"While an additional bailout package may stave off near-term disaster, a major debt restructuring seems inevitable at some point and Greece's future in the currency union is looking ever more doubtful," said Jonathan Loynes, chief international economist at Capital Economics.

Some economists fear that a Greek default would trigger financial chaos like the Sept. 2008 collapse of the U.S. investment bank Lehman Brothers.

"The risk of a 'Lehman moment' for the eurozone is increasing," says Neil MacKinnon, analyst at VTB Capital.

Nout Wellink, a member of the ECB's rate-setting council, said the situation means that European governments need to be ready to double the size of their bailout fund to €1.5 billion — a prospect sure to irritate German Chancellor Angela Merkel, who faces unrest at home over Germany's role as the leading funder of bailouts.

Image: George Papandreou
Petros Giannakouris  /  AP
Prime Minister George Papandreou

In Athens, Papandreou said he would keep seeking a consensus with the opposition over the financial reforms that creditors have demanded.

"I will serve and continue to serve the effort for broader consensus and we hope that this effort ultimately is successful," he said.

He admitted his government had displayed "mistakes and weaknesses," but promised a new, stronger Cabinet in a reshuffle.

His strong words failed to reassure, and prominent Socialist lawmaker Vasso Papandreou was stinging in her criticism.

"The measures we are implementing are only cuts in salaries and pensions," she said during the emergency meeting. "We voted for other measures but we have not implemented them."

The lawmaker — who is not related to the prime minister — said Greece was in a worse condition now than when it first passed austerity measures last year.

"We have managed to mobilize nearly all of Greece's society against us," she noted.

The Associated Press and Reuters contributed to this story.

Video: U.S. fears fallout from Greece debt crisis

  1. Closed captioning of: U.S. fears fallout from Greece debt crisis

    >>> we told you here last night about the rioting and political turmoil in greece as that nation faces down a possible default on its debt. tonight the situation still hanging by a thread officially. and the outcome could easily cause a serious blow back here in the u.s. cnbc's michelle cabrera is with us tonight from athens. michelle, we're looking at the scene over your shoulder. such a beautiful picture. i understand the situation on the streets was better today, but give us an update of the situation behind the scenes and remind everybody how this could be felt officially here in the u.s.?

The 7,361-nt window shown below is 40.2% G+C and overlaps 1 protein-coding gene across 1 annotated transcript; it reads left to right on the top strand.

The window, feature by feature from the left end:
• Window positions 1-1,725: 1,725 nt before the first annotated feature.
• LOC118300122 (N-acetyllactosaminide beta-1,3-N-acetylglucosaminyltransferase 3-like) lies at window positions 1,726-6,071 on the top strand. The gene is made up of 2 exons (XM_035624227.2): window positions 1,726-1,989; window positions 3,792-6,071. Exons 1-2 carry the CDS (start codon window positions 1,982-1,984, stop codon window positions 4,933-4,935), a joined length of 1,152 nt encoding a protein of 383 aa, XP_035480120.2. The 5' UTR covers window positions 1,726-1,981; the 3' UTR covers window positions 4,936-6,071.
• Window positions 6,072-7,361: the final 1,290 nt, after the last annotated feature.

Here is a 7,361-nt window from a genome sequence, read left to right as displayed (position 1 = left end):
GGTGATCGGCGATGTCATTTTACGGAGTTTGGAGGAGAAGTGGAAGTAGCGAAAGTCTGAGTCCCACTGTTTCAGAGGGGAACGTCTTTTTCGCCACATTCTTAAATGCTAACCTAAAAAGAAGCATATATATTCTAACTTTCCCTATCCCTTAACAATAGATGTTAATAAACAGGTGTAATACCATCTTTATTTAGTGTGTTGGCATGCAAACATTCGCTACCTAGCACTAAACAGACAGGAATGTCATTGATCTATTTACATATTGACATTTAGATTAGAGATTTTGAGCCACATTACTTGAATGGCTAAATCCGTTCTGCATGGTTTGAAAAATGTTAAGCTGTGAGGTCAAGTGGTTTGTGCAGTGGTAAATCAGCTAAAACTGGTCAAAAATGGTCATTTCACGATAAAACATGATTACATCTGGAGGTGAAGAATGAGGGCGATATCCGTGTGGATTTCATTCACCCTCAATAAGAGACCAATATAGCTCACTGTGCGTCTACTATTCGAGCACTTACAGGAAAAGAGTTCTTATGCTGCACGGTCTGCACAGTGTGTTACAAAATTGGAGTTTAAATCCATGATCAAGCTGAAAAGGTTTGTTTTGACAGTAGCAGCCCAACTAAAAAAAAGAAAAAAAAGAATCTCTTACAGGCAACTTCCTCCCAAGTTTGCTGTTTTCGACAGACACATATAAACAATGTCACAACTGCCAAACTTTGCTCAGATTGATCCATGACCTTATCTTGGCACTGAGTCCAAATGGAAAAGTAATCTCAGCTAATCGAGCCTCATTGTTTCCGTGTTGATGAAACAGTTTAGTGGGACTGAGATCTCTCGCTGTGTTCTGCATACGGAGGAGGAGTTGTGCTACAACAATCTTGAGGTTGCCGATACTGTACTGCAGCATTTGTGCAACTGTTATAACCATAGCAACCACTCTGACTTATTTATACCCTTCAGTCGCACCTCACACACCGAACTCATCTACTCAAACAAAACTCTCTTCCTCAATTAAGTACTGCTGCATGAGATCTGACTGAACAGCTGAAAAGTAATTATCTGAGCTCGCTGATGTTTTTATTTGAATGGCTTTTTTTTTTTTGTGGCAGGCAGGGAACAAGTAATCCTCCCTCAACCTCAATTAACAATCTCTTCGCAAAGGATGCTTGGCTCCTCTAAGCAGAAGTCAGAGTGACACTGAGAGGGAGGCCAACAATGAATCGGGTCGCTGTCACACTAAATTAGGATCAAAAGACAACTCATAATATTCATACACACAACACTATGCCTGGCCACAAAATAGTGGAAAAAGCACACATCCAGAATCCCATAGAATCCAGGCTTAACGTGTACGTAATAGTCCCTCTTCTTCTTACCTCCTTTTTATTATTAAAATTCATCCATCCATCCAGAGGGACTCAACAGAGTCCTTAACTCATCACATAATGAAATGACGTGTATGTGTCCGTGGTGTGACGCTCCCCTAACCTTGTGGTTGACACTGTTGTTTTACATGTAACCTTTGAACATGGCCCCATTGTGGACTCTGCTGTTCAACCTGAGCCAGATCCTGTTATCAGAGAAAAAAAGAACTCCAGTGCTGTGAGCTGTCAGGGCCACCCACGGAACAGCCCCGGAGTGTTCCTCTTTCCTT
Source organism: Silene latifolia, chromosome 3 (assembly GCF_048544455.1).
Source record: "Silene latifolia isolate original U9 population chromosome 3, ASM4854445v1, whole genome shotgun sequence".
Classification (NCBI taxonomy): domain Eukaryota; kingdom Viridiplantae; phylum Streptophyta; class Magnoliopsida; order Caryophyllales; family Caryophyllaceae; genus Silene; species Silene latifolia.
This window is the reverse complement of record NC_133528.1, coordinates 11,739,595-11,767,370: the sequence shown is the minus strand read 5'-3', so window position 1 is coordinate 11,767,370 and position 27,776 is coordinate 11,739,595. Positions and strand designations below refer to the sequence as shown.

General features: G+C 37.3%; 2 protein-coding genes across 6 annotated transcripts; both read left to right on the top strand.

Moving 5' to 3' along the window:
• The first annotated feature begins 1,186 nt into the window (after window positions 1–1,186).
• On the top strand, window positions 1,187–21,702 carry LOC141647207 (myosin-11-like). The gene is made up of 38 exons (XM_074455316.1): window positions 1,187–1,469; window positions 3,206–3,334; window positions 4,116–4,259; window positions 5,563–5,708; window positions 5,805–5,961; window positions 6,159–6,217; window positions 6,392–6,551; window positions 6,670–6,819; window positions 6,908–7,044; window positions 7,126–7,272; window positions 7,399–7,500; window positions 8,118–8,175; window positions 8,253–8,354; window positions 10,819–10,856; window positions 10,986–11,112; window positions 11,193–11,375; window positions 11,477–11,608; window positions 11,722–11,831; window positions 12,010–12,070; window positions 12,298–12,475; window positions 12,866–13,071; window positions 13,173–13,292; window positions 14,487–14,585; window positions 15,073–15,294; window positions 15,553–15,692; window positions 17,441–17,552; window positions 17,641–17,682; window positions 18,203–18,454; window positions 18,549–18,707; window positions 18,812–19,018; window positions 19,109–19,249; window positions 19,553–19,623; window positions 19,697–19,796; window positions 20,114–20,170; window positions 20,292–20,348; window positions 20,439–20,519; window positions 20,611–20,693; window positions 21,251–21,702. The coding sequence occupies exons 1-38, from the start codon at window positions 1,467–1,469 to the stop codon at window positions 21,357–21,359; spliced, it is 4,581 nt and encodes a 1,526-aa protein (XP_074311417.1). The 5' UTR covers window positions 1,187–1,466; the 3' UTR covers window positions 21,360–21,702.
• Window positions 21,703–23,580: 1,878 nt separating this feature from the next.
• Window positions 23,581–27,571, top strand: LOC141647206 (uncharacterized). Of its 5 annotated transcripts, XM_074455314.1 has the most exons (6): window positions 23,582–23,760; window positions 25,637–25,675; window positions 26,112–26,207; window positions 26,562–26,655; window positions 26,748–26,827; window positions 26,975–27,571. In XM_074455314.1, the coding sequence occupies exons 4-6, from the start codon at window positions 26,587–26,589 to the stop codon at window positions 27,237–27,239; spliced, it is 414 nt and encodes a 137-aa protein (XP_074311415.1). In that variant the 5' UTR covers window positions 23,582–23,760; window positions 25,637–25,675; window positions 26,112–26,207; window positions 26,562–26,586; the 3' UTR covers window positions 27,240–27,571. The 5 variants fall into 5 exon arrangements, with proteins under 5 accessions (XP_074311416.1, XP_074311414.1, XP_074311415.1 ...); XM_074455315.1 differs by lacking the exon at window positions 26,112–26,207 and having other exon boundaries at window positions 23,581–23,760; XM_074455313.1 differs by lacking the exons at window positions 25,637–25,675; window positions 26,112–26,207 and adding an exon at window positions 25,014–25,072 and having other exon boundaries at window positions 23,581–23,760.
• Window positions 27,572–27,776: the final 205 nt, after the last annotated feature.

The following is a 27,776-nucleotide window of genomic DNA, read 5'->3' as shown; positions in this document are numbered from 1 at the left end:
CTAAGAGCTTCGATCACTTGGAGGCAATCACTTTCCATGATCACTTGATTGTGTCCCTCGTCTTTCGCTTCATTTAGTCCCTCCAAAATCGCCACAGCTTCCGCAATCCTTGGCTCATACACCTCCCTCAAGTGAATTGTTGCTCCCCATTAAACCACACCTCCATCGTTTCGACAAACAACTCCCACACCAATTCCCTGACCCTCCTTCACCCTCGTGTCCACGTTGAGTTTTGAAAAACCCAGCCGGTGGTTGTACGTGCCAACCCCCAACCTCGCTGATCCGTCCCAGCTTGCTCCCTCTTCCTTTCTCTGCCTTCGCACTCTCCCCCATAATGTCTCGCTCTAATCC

>> reporter: behind the scenes it's still a very desperate situation. they are worried economists and government officials are worried that if greece fails to pay its debts it may havave a similar ripple effect just like when lehman brothers collapsed here in the united states . we felt the deep recession afterwards because the economy is so connected. financial experts here aren't convinced that will happen but they don't want to find out. what's hatching right now the greek government right now is working desperately to try and pass a budget with deep budget cuts. but those cuts are so painful, that has led to rioting in the street. they need to do those cuts in other words to qualify for a loan from the imf, they need billions from the imf just to pay their bills through the summer. that government's new budget means deep, deep layoffs. more than 100,000 people could lose their jobs in the government. they're going to have to pay higher taxes as well. and everybody in the country will be facing higher taxes.

    >> we're glad you're there covering the story.